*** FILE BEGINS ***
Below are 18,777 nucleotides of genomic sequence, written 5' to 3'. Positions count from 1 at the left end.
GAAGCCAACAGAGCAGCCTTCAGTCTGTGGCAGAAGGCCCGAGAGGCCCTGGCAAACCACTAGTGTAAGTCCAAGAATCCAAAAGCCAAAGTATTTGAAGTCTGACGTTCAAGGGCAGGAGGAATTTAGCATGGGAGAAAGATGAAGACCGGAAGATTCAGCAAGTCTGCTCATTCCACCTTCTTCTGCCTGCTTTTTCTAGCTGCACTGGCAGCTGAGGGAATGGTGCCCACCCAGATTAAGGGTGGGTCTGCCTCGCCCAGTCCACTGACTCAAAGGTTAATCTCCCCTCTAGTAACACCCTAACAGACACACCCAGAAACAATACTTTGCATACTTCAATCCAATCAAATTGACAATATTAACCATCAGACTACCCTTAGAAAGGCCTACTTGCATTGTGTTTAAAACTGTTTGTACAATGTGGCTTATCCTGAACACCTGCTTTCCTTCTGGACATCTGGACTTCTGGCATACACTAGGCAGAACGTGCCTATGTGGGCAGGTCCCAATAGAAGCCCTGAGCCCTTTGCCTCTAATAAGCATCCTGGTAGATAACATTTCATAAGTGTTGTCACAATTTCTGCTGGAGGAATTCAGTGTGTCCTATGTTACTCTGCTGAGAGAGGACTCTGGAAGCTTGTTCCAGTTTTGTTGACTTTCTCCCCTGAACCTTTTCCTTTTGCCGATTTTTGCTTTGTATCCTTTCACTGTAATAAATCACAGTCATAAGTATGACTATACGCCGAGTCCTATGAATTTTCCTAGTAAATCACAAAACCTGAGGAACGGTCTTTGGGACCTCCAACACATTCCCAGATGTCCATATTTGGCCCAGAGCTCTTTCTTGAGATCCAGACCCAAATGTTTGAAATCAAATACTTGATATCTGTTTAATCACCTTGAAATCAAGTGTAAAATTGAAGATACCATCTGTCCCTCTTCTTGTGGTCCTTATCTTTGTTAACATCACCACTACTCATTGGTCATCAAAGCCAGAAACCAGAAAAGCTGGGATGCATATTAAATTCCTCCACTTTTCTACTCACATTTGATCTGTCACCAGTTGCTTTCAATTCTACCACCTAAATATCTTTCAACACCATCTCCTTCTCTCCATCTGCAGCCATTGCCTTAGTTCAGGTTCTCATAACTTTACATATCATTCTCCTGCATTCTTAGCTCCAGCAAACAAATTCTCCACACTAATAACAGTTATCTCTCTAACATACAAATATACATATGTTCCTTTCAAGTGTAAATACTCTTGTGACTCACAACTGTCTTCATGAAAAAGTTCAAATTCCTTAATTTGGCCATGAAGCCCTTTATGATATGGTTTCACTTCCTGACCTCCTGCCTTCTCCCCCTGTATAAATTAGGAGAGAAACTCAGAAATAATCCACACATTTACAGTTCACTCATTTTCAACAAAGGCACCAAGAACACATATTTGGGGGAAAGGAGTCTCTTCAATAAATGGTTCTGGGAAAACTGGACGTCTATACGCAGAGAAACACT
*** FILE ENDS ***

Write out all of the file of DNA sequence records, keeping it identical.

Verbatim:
Below are 18,777 nucleotides of genomic sequence, written 5' to 3'. Positions count from 1 at the left end.
GAAGCCAACAGAGCAGCCTTCAGTCTGTGGCAGAAGGCCCGAGAGGCCCTGGCAAACCACTAGTGTAAGTCCAAGAATCCAAAAGCCAAAGTATTTGAAGTCTGACGTTCAAGGGCAGGAGGAATTTAGCATGGGAGAAAGATGAAGACCGGAAGATTCAGCAAGTCTGCTCATTCCACCTTCTTCTGCCTGCTTTTTCTAGCTGCACTGGCAGCTGAGGGAATGGTGCCCACCCAGATTAAGGGTGGGTCTGCCTCGCCCAGTCCACTGACTCAAAGGTTAATCTCCCCTCTAGTAACACCCTAACAGACACACCCAGAAACAATACTTTGCATACTTCAATCCAATCAAATTGACAATATTAACCATCAGACTACCCTTAGAAAGGCCTACTTGCATTGTGTTTAAAACTGTTTGTACAATGTGGCTTATCCTGAACACCTGCTTTCCTTCTGGACATCTGGACTTCTGGCATACACTAGGCAGAACGTGCCTATGTGGGCAGGTCCCAATAGAAGCCCTGAGCCCTTTGCCTCTAATAAGCATCCTGGTAGATAACATTTCATAAGTGTTGTCACAATTTCTGCTGGAGGAATTCAGTGTGTCCTATGTTACTCTGCTGAGAGAGGACTCTGGAAGCTTGTTCCAGTTTTGTTGACTTTCTCCCCTGAACCTTTTCCTTTTGCCGATTTTTGCTTTGTATCCTTTCACTGTAATAAATCACAGTCATAAGTATGACTATACGCCGAGTCCTATGAATTTTCCTAGTAAATCACAAAACCTGAGGAACGGTCTTTGGGACCTCCAACACATTCCCAGATGTCCATATTTGGCCCAGAGCTCTTTCTTGAGATCCAGACCCAAATGTTTGAAATCAAATACTTGATATCTGTTTAATCACCTTGAAATCAAGTGTAAAATTGAAGATACCATCTGTCCCTCTTCTTGTGGTCCTTATCTTTGTTAACATCACCACTACTCATTGGTCATCAAAGCCAGAAACCAGAAAAGCTGGGATGCATATTAAATTCCTCCACTTTTCTACTCACATTTGATCTGTCACCAGTTGCTTTCAATTCTACCACCTAAATATCTTTCAACACCATCTCCTTCTCTCCATCTGCAGCCATTGCCTTAGTTCAGGTTCTCATAACTTTACATATCATTCTCCTGCATTCTTAGCTCCAGCAAACAAATTCTCCACACTAATAACAGTTATCTCTCTAACATACAAATATACATATGTTCCTTTCAAGTGTAAATACTCTTGTGACTCACAACTGTCTTCATGAAAAAGTTCAAATTCCTTAATTTGGCCATGAAGCCCTTTATGATATGGTTTCACTTCCTGACCTCCTGCCTTCTCCCCCTGTATAAATTAGGAGAGAAACTCAGAAATAATCCACACATTTACAGTTCACTCATTTTCAACAAAGGCACCAAGAACACATATTTGGGGGAAAGGAGTCTCTTCAATAAATGGTTCTGGGAAAACTGGACGTCTATACGCAGAGAAACACT